My mom is here? God, she’s going to kill me! She’s going to take one look at me and she’s going to kill me!
“Is she mad at me?”
“Don’t be ridiculous. She’s worried about you, that’s all.”
“Uh-huh. Wait until she sees me.”
“She’s already seen you, Dani. She’s been here most of the time since she got here. She was here until about two hours ago. Don’t worry. You just need to rest. Don’t worry about anything.”
“What about the guys? How bad? Are they…”
“They’re all right. All of them. Lieutenant Hagan took a hit in the back and one in the ass. He was none too happy about that, believe me. He’s supposed to be released in a day or two. Sergeant Ivanell got hit high in the chest, but it missed the vitals. It came out through his shoulder. He’s going to be fine. He’s in a room in here on the fourth floor. Signolo got shot in the leg, just below the hip. Another one in the shoulder. It was a thirty-two. Pretty weak. The doctors say he’ll be running marathons in about a month. Acevedo got the worst of it. His shoulder’s pretty messed up, but he’s going to be OK. They brought him here, but he was released this evening. To be honest, I think they kicked him out. He was being a real brat.”
“You got shot, didn’t you? I remember…”
“It’s nothing. See? A twenty-two to the leg and a through-and through to the arm. They didn’t even put me out when they stitched it up. They just shot me a local and gave me a bottle of Vicodin. I’m fine, Dani. I swear.”
“You can get twenty bucks a pop for those in the Narrow Alley.”
“I think I’ll hang onto them, just in case. Dani, you scared the hell out of me! I thought I’d lost you!”
“I’m sorry. I didn’t mean to scare you.”
“I guess that makes us even. I thought I knew what you went through when Ricky shot me, but I had no idea until the other night. I’m sorry I ever put you through that. It was worse than I ever imagined. Can you forgive me?”
“Of course. I never wanted you to go through it. How long do I have to stay here?”
He’s looking at me like I just said something incredibly stupid. Why? What did I miss?
“Dani, you took an AK round through the gut! You’re lucky to be alive! You’re not going anywhere for a long time! You’re staying right here!”
I see the nurse is back. I think she’s going to kick Harper out of here. I don’t want him to leave, but I know what hospitals are like. They’ll kick him out. They always kick you out.
“Officer Harper, I’m afraid you have to leave. She needs her rest. You can come back in the morning.”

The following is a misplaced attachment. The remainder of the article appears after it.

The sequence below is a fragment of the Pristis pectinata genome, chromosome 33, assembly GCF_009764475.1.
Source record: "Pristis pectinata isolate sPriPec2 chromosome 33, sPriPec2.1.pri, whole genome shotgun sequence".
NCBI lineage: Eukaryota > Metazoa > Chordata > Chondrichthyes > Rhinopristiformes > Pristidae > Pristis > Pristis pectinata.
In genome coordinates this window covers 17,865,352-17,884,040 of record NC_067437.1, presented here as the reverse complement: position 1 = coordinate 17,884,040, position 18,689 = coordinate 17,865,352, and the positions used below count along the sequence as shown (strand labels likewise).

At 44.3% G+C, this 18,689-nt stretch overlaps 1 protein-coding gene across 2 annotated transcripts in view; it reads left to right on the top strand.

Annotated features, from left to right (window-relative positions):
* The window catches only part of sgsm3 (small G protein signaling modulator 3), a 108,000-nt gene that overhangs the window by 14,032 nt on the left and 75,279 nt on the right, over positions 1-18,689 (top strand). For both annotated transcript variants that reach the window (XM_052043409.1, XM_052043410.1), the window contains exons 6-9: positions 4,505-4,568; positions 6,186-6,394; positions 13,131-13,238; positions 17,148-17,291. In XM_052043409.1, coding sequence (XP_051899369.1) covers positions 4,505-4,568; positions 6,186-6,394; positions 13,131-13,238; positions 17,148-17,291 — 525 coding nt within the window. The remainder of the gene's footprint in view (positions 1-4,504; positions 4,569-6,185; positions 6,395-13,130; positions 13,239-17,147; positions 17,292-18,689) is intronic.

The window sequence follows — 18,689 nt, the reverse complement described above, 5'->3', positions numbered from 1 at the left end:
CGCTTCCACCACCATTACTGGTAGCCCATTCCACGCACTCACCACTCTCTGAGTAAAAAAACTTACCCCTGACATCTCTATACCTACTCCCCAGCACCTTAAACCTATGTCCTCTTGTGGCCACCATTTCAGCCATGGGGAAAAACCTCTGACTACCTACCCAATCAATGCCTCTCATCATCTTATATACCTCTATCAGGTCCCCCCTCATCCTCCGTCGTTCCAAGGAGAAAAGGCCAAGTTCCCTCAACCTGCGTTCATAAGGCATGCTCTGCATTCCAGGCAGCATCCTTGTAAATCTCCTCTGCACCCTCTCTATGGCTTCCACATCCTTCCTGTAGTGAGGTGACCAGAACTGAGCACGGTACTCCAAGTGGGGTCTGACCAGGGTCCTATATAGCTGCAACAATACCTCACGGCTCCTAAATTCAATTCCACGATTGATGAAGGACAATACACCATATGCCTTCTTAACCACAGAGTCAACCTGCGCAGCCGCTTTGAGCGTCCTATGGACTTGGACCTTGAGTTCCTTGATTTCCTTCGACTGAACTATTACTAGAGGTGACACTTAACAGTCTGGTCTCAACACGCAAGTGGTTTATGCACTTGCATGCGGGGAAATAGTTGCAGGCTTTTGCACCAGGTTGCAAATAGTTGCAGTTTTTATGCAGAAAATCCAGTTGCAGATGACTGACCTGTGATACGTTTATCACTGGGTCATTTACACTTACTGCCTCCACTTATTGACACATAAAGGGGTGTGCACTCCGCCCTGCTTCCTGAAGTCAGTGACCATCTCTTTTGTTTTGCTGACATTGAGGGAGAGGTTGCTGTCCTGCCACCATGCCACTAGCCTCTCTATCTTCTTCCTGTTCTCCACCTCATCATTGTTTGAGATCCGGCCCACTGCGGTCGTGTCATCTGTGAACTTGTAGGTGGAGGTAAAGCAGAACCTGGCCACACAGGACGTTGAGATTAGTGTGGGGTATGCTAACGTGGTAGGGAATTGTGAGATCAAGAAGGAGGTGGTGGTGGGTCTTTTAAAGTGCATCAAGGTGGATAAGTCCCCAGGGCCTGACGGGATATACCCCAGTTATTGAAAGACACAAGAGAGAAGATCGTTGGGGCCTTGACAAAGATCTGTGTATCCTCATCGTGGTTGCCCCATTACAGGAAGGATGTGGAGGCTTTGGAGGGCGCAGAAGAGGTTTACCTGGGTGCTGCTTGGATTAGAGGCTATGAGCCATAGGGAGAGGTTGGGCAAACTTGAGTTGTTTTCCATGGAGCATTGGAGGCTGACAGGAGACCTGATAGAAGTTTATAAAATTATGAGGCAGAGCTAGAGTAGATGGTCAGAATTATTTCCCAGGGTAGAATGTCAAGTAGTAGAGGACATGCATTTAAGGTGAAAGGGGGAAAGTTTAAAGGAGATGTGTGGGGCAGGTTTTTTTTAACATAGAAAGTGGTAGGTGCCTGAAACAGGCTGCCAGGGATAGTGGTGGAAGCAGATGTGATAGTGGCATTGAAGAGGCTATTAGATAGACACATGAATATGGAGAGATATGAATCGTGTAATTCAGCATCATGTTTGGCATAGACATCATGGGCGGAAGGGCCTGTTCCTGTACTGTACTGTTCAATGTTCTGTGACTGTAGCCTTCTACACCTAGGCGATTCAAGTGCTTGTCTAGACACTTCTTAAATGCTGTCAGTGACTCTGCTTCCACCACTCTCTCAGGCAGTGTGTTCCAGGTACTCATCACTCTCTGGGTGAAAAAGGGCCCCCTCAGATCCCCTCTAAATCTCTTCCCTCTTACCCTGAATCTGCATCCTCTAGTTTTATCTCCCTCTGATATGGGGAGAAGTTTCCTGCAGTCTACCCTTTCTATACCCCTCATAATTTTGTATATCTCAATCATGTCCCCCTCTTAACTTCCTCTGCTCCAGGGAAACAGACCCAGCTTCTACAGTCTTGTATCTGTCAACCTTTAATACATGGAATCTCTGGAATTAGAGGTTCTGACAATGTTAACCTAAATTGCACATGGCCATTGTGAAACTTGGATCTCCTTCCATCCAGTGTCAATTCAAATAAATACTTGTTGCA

“Can’t I stay with her? We’re married. I’m immediate family.”
“So you’ve told us for the last three days. I’m sorry, you’ll have to leave. Don’t worry, she’s not going anywhere. She’ll be here in the morning.”
“Harper, I’m going to fall asleep any minute now. Go take care of Emily. I’ll see you in the morning. I love you.”
“I love you, too.”
And a kiss goodbye. God, he should’ve kissed me on the cheek. If my breath smells as bad as the taste in my mouth, that kiss probably damn near killed him. I’m so tired. I’m so damned tired. I need to go to sleep. I can’t even think straight. I just need some sleep.
I guess it’s morning. I don’t know. There aren’t any windows in this room. I’m still in the intensive care unit and I’m still hooked up to about a half-dozen machines. I can think more clearly now. Last night, I didn’t know what planet I was on. I’m glad I’ve got my senses back. It makes this whole thing a hell of a lot easier to take. Lying here in bed is no fun, but now I can think straight enough to realize that there’s no way in hell I could even get up. I’m a real mess. Getting shot through the gut does that to you. I’d forgotten that I got shot in the leg, too. That’s how out of it I was. I totally forgot that I took a fucking bullet to the leg. It’s actually no big deal. It went in and came out after about two inches. I can’t tell how many stitches are in there because it’s bandaged, but I can barely even feel it. The one through my gut? That’s a different story.
I took a look underneath this hospital gown, but I couldn’t see much. My entire gut is bandaged and taped from my waist up to just below my boobs. I have a feeling I don’t really want to see what’s underneath that tape. I still don’t feel any pain, but I feel really sick to my stomach. Jesus, who am I kidding? I don’t even know if I still have a stomach! For all I know, they had to cut it out. I don’t think so. I looked to see if I had a colostomy bag sticking out of my side and I don’t, so that’s a good thing. I’ve got five I/Vs in my hands and arms, and every time I move my hands, I swear I can feel the needles in them. Not fun.